The place I was a keyholder at, a metal craft shop, was in the heart of downtown Portsmouth, the South Eastern part of the state. If there’s one thing I learned in Portland ME and NH, it was that the closer you are to large bodies of water, the more art you’re going to see. Portsmouth is a port city and extremely touristy at that, and I got to see the art scene first hand. Right down the street was a beautiful music hall, an art association was stationed at downtown, and I’d walk past the Whale Mural to work on a regular basis. Besides Portsmouth, the only art community I’d seen in NH at all was the League of Craftsman fair for fine artists every August, and smaller art associations scattered throughout that seemed to be filled with much older adults, as I mentioned prior. NH, frankly, does a bad job of convincing people like me there’s an art scene at all, and if you’re a commercial digital artist looking for a community, you were going to have an even harder time of finding like-minded people. After working in Portsmouth for a year and a half, I’d resigned myself to the truth: I wasn’t going to get what I wanted out of NH.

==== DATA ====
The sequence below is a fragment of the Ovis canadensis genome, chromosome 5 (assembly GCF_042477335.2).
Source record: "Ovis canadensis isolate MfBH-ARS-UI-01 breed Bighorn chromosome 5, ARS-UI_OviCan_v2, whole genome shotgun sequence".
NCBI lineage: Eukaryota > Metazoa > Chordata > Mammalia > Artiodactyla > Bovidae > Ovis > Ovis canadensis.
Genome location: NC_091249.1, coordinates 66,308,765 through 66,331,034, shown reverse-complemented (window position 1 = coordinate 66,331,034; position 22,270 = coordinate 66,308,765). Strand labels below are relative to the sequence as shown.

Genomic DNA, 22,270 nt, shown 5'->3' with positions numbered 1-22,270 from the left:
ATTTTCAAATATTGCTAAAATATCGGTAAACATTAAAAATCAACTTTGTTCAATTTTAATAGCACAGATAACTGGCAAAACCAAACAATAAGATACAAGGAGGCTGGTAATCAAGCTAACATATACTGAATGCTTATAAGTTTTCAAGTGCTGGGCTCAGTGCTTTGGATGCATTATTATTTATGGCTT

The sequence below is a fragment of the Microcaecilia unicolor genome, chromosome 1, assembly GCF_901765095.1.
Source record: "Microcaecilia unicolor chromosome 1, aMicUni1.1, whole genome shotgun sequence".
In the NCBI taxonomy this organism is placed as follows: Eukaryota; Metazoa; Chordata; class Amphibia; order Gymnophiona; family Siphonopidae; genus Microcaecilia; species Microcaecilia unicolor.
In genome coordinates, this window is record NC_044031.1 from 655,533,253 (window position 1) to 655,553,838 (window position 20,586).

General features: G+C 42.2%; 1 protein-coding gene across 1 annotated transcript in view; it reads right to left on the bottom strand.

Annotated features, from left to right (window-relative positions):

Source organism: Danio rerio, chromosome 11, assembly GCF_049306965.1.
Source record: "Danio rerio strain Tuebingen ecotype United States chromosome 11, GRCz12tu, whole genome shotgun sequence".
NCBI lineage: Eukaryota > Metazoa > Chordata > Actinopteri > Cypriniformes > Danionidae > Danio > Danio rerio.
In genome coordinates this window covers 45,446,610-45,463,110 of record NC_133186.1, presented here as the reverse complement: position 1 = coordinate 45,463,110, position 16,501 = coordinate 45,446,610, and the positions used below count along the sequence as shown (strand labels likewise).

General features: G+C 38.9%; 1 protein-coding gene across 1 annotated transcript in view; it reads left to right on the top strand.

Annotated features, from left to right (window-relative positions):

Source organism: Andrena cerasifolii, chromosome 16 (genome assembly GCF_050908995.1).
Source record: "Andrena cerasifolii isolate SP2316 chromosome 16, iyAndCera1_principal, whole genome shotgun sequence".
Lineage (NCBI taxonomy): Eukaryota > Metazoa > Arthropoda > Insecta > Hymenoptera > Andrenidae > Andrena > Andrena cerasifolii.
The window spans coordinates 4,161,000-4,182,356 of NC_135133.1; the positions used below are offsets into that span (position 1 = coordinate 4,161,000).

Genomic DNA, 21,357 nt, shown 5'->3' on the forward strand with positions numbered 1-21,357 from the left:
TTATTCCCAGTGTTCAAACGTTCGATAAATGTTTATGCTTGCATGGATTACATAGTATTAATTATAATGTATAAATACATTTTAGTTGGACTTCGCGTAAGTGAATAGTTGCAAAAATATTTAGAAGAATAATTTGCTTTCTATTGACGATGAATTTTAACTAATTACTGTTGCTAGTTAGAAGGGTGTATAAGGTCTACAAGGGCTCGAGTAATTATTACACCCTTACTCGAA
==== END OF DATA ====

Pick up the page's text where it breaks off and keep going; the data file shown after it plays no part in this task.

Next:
Goodbye, Old Man of the Mountain (2021)
I wanna be clear, I didn’t hate living in NH. Despite all the obstacles it’s thrown at me job wise, the state is a very quiet and safe to live in, with lots of interesting geography and environments to explore. It’s a wonderful place for people who just want to live in peace and explore the outdoors. However, for whatever reason, it seems art development and white collar job focus take a backseat. The smaller print shops and art agencies pay too little for the cost of living in the state, those few decent paying jobs either disappear as fast as they appear despite the obscene qualifications, and despite all this, options for these types of jobs seem to keep vanishing over time. There’s also a sad irony in me making this write up the same week that the Whale Mural in Portsmouth is being torn down.
I enjoyed my time here, but it became increasingly clear as time went on that NH did not have my values and desires out of life: multiple opportunities to grow in the field, and a good community of creators to surround myself with regularly. Instead, NH is stagnant and stubborn in these regards, and the stagnation in terms of the labor force I find to be potentially disastrous for the future. So, so long NH, and thanks for the time you’ve shared with me.
If you’ve read this far, thank you for your attention and time. There’s a part of me that really liked making this write up so specifically about my experiences in a certain state, but since I wrote about it from the angle of life experiences, I probably will never make another article like this again…unless Massachusetts ends horribly. I wish you all the best, until we meet again.